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Institutional investors in Emerson Electric Co. (NYSE:EMR) lost 3.7% last week but have reaped the benefits of longer-term growth

Key Insights

  • Significantly high institutional ownership implies Emerson Electric's stock price is sensitive to their trading actions

  • The top 25 shareholders own 45% of the company

  • Ownership research along with analyst forecasts data help provide a good understanding of opportunities in a stock

A look at the shareholders of Emerson Electric Co. (NYSE:EMR) can tell us which group is most powerful. The group holding the most number of shares in the company, around 77% to be precise, is institutions. In other words, the group stands to gain the most (or lose the most) from their investment into the company.

Institutional investors endured the highest losses after the company's market cap fell by US$2.4b last week. Still, the 31% one-year gains may have helped mitigate their overall losses. They should, however, be mindful of further losses in the future.

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In the chart below, we zoom in on the different ownership groups of Emerson Electric.

View our latest analysis for Emerson Electric

ownership-breakdown
ownership-breakdown

What Does The Institutional Ownership Tell Us About Emerson Electric?

Institutions typically measure themselves against a benchmark when reporting to their own investors, so they often become more enthusiastic about a stock once it's included in a major index. We would expect most companies to have some institutions on the register, especially if they are growing.

As you can see, institutional investors have a fair amount of stake in Emerson Electric. This can indicate that the company has a certain degree of credibility in the investment community. However, it is best to be wary of relying on the supposed validation that comes with institutional investors. They too, get it wrong sometimes. When multiple institutions own a stock, there's always a risk that they are in a 'crowded trade'. When such a trade goes wrong, multiple parties may compete to sell stock fast. This risk is higher in a company without a history of growth. You can see Emerson Electric's historic earnings and revenue below, but keep in mind there's always more to the story.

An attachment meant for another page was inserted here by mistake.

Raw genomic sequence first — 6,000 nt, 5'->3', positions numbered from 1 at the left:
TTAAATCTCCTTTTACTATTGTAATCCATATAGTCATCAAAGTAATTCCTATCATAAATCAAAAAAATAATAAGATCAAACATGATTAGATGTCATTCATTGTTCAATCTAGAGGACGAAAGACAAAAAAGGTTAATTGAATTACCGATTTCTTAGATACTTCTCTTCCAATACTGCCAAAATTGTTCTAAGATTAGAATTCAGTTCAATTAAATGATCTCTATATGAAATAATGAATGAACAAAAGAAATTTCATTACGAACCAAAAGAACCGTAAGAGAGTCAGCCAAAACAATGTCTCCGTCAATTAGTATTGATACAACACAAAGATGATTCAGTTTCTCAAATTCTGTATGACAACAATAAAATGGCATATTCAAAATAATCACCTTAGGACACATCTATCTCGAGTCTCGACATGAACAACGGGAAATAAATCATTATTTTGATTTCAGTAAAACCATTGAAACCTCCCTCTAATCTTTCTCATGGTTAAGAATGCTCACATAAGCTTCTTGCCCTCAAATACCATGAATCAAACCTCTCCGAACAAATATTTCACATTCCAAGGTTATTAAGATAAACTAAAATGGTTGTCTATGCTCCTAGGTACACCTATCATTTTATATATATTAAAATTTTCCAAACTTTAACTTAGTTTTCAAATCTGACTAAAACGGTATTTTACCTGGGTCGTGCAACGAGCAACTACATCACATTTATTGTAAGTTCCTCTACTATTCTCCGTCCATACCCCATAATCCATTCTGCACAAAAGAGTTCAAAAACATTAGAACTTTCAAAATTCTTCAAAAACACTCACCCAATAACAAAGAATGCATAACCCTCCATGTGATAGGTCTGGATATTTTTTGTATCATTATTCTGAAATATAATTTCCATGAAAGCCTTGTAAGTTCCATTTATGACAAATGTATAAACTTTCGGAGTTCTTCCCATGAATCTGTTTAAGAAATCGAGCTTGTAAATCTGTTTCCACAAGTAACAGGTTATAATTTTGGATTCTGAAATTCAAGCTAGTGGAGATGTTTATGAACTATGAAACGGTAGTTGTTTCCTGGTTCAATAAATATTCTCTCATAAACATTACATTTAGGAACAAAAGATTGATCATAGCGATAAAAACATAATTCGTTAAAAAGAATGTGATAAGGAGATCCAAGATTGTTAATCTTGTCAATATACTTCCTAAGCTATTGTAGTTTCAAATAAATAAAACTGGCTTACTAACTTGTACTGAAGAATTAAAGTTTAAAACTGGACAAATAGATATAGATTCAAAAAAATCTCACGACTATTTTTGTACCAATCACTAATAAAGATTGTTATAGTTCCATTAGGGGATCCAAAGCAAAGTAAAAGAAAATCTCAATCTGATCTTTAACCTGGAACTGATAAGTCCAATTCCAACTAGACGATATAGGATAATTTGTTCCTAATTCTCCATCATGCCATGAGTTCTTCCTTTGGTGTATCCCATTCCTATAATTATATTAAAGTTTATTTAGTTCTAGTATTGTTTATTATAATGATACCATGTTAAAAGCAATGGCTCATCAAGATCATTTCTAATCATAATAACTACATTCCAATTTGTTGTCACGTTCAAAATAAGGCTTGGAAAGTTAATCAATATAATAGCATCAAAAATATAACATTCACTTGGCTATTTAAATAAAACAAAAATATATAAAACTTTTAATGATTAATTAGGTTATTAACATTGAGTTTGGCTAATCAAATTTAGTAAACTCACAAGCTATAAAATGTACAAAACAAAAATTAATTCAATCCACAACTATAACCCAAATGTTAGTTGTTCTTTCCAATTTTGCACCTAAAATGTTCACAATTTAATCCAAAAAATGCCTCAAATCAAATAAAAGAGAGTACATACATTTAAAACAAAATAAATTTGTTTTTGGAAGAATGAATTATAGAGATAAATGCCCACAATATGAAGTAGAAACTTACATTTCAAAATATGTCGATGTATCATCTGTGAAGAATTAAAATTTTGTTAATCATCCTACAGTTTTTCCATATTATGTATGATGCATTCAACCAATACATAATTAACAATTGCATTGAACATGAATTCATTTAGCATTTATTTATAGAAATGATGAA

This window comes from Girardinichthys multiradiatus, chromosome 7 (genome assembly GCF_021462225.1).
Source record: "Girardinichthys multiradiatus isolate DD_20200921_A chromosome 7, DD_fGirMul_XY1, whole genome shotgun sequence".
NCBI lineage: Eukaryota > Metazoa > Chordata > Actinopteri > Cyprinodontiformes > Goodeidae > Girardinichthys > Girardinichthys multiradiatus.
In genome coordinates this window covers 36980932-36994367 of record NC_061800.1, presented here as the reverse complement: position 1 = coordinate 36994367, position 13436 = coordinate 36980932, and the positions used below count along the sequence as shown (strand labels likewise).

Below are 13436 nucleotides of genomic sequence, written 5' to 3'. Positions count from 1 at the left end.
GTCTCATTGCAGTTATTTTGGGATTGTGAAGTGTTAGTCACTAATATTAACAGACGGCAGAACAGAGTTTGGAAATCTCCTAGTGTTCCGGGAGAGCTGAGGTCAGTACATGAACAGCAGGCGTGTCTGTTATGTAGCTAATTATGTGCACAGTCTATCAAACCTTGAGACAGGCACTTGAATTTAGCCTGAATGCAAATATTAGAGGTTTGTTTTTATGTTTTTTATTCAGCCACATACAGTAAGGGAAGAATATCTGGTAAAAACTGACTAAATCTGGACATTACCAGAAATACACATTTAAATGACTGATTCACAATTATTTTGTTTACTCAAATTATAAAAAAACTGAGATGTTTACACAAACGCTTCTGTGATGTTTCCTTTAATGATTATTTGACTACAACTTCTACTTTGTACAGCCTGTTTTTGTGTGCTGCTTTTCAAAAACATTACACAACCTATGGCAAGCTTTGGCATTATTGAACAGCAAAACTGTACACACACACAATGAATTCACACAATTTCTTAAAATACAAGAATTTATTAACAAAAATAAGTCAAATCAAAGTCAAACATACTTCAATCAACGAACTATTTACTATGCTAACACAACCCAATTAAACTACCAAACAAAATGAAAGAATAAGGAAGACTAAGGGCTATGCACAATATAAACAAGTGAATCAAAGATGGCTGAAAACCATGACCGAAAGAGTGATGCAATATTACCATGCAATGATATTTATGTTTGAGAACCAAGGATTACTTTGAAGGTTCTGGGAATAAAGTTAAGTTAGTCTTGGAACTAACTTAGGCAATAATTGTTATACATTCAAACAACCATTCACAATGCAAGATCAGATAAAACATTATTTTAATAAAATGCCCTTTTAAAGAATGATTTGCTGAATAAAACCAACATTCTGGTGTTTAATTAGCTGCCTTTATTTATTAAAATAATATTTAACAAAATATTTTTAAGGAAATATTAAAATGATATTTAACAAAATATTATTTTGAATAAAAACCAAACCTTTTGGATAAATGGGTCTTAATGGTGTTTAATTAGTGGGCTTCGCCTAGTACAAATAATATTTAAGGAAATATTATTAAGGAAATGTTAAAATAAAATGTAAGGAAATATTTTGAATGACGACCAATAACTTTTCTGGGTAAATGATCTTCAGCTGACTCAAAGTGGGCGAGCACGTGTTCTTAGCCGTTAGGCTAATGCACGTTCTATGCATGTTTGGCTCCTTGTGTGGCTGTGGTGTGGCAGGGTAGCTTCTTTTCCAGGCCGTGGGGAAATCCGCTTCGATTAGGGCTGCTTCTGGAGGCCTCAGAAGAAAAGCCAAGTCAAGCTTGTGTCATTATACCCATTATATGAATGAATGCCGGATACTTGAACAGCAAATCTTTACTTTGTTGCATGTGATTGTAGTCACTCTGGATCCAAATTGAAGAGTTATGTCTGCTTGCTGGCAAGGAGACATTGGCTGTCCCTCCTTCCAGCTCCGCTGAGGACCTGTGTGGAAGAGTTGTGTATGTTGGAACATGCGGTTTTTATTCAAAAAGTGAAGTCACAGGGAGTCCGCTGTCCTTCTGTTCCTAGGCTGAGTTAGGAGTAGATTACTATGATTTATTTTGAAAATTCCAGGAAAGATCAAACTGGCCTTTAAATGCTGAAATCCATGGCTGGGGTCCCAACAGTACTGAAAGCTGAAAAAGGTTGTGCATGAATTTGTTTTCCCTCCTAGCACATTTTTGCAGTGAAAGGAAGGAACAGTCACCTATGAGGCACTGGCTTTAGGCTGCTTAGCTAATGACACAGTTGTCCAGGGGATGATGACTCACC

earnings-and-revenue-growth
earnings-and-revenue-growth

Investors should note that institutions actually own more than half the company, so they can collectively wield significant power. Emerson Electric is not owned by hedge funds. The Vanguard Group, Inc. is currently the company's largest shareholder with 9.1% of shares outstanding. Meanwhile, the second and third largest shareholders, hold 6.2% and 4.2%, of the shares outstanding, respectively.

On studying our ownership data, we found that 25 of the top shareholders collectively own less than 50% of the share register, implying that no single individual has a majority interest.

While it makes sense to study institutional ownership data for a company, it also makes sense to study analyst sentiments to know which way the wind is blowing. There are a reasonable number of analysts covering the stock, so it might be useful to find out their aggregate view on the future.

Insider Ownership Of Emerson Electric

The definition of an insider can differ slightly between different countries, but members of the board of directors always count. Company management run the business, but the CEO will answer to the board, even if he or she is a member of it.

I generally consider insider ownership to be a good thing. However, on some occasions it makes it more difficult for other shareholders to hold the board accountable for decisions.

Our most recent data indicates that insiders own less than 1% of Emerson Electric Co.. It is a very large company, so it would be surprising to see insiders own a large proportion of the company. Though their holding amounts to less than 1%, we can see that board members collectively own US$231m worth of shares (at current prices). Arguably recent buying and selling is just as important to consider. You can click here to see if insiders have been buying or selling.

General Public Ownership

The general public-- including retail investors -- own 23% stake in the company, and hence can't easily be ignored. While this size of ownership may not be enough to sway a policy decision in their favour, they can still make a collective impact on company policies.

Next Steps:

While it is well worth considering the different groups that own a company, there are other factors that are even more important. To that end, you should be aware of the 1 warning sign we've spotted with Emerson Electric .

If you would prefer discover what analysts are predicting in terms of future growth, do not miss this free report on analyst forecasts.

NB: Figures in this article are calculated using data from the last twelve months, which refer to the 12-month period ending on the last date of the month the financial statement is dated. This may not be consistent with full year annual report figures.

Have feedback on this article? Concerned about the content? Get in touch with us directly. Alternatively, email editorial-team (at) simplywallst.com.

This article by Simply Wall St is general in nature. We provide commentary based on historical data and analyst forecasts only using an unbiased methodology and our articles are not intended to be financial advice. It does not constitute a recommendation to buy or sell any stock, and does not take account of your objectives, or your financial situation. We aim to bring you long-term focused analysis driven by fundamental data. Note that our analysis may not factor in the latest price-sensitive company announcements or qualitative material. Simply Wall St has no position in any stocks mentioned.